How Michele Bachmann Could Still Matter
True or False: Representative Michele Bachmann's decision not to seek re-election is an ominous sign for the Tea Party movement she helped build.
Answer: Trick question! Both true and false, but mostly false.
It would be a mistake to make too much of Bachmann's electoral fortunes. She was nationally prominent, yes, but didn't win a single Republican presidential caucus or primary last year, and her margins of victory for her House seat were never wide. In fact, as her star rose nationally, it dimmed at home in Minnesota.
Consider Bachmann's fundraising. During the 2008 cycle, she raised 70 percent of her money, just more than $1 million, from within Minnesota. By the 2012 cycle, her in-state contributions had fallen, not only as a share of her total, to 14 percent, but also in dollar terms. Meanwhile, donations from the Minneapolis-St. Paul metro area fell almost by half between 2010 and 2012.
Add to that a growing controversy over how Bachmann paid her Iowa staff during her presidential campaign, combined with a strong Democratic challenger expected renewed support from his party, and Bachmann's choice to bow out says as much about her district and her state as it does about the state of the movement she helped lead.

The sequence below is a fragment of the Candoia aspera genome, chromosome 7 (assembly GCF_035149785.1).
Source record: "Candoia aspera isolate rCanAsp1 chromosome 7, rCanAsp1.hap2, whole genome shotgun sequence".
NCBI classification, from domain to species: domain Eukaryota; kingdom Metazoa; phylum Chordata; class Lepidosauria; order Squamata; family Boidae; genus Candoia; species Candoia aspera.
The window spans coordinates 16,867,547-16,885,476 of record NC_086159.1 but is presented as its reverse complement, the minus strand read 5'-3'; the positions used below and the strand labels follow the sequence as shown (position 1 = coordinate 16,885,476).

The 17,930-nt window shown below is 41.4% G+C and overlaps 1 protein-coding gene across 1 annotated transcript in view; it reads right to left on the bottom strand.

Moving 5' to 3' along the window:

Will the Tea Party contingent in Congress be weaker with Bachmann gone? It's hard to see how. Rand Paul of Kentucky and Marco Rubio of Florida are competing to shape and win the movement that Bachmann helped cultivate, and her practice of bucking leadership in the House seems firmly entrenched.
Of course, Bachmann leaving office may mark a turning point in the evolution of the Tea Party. Her firebrand tactics helped attract many donations from individuals, but political action committees began shying away. From 2008 to 2012, Bachmann's total contributions from PACs fell by 69 percent, while the number of PACs donating dropped 78 percent.
The pullback was led by business PACs, whose contributions to Bachmann fell to $131,000 from $579,000 four years earlier. Perhaps they concluded Bachmann and her style of politics were no longer a good investment. Those seeking to succeed her may conclude that it's time to switch from vinegar to honey.
If Bachmann becomes a sort of cautionary tale, inspiring a kinder, gentler version of small-government conservatives, the anger she harnessed in the wake of the recession could still become a positive force in national politics. Unless and until that happens, her departure from Congress may not foretell much of anything.
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Christopher Flavelle at firstname.lastname@example.org